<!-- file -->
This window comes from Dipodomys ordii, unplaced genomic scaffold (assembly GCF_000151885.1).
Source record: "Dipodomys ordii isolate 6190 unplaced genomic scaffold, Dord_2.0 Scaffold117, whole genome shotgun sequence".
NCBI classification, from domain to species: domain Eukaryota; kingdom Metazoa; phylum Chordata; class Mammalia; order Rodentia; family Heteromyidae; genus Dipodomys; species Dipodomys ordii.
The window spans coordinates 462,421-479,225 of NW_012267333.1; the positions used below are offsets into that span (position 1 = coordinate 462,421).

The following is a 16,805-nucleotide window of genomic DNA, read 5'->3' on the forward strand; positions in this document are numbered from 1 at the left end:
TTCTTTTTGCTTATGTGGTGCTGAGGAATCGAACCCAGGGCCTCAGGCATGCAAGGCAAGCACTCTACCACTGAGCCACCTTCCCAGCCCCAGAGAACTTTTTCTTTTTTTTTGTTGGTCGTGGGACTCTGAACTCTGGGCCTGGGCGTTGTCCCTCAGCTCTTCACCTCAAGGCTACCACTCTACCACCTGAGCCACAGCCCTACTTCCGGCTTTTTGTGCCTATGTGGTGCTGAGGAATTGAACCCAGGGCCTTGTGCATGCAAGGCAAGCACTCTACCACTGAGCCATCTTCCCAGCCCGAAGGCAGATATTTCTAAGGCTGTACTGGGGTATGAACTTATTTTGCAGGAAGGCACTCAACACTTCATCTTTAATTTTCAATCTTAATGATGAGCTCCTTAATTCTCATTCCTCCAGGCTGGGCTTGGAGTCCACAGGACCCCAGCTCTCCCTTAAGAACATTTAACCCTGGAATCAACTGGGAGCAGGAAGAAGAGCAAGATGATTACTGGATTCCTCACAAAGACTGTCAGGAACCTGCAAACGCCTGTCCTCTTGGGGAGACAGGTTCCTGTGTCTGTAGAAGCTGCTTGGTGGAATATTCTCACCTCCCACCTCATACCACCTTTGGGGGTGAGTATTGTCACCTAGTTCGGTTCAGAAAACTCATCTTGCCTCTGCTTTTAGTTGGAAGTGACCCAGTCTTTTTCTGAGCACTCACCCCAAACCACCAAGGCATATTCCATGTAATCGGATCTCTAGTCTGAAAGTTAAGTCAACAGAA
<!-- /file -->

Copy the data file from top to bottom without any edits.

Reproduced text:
This window comes from Dipodomys ordii, unplaced genomic scaffold (assembly GCF_000151885.1).
Source record: "Dipodomys ordii isolate 6190 unplaced genomic scaffold, Dord_2.0 Scaffold117, whole genome shotgun sequence".
NCBI classification, from domain to species: domain Eukaryota; kingdom Metazoa; phylum Chordata; class Mammalia; order Rodentia; family Heteromyidae; genus Dipodomys; species Dipodomys ordii.
The window spans coordinates 462,421-479,225 of NW_012267333.1; the positions used below are offsets into that span (position 1 = coordinate 462,421).

The following is a 16,805-nucleotide window of genomic DNA, read 5'->3' on the forward strand; positions in this document are numbered from 1 at the left end:
TTCTTTTTGCTTATGTGGTGCTGAGGAATCGAACCCAGGGCCTCAGGCATGCAAGGCAAGCACTCTACCACTGAGCCACCTTCCCAGCCCCAGAGAACTTTTTCTTTTTTTTTGTTGGTCGTGGGACTCTGAACTCTGGGCCTGGGCGTTGTCCCTCAGCTCTTCACCTCAAGGCTACCACTCTACCACCTGAGCCACAGCCCTACTTCCGGCTTTTTGTGCCTATGTGGTGCTGAGGAATTGAACCCAGGGCCTTGTGCATGCAAGGCAAGCACTCTACCACTGAGCCATCTTCCCAGCCCGAAGGCAGATATTTCTAAGGCTGTACTGGGGTATGAACTTATTTTGCAGGAAGGCACTCAACACTTCATCTTTAATTTTCAATCTTAATGATGAGCTCCTTAATTCTCATTCCTCCAGGCTGGGCTTGGAGTCCACAGGACCCCAGCTCTCCCTTAAGAACATTTAACCCTGGAATCAACTGGGAGCAGGAAGAAGAGCAAGATGATTACTGGATTCCTCACAAAGACTGTCAGGAACCTGCAAACGCCTGTCCTCTTGGGGAGACAGGTTCCTGTGTCTGTAGAAGCTGCTTGGTGGAATATTCTCACCTCCCACCTCATACCACCTTTGGGGGTGAGTATTGTCACCTAGTTCGGTTCAGAAAACTCATCTTGCCTCTGCTTTTAGTTGGAAGTGACCCAGTCTTTTTCTGAGCACTCACCCCAAACCACCAAGGCATATTCCATGTAATCGGATCTCTAGTCTGAAAGTTAAGTCAACAGAA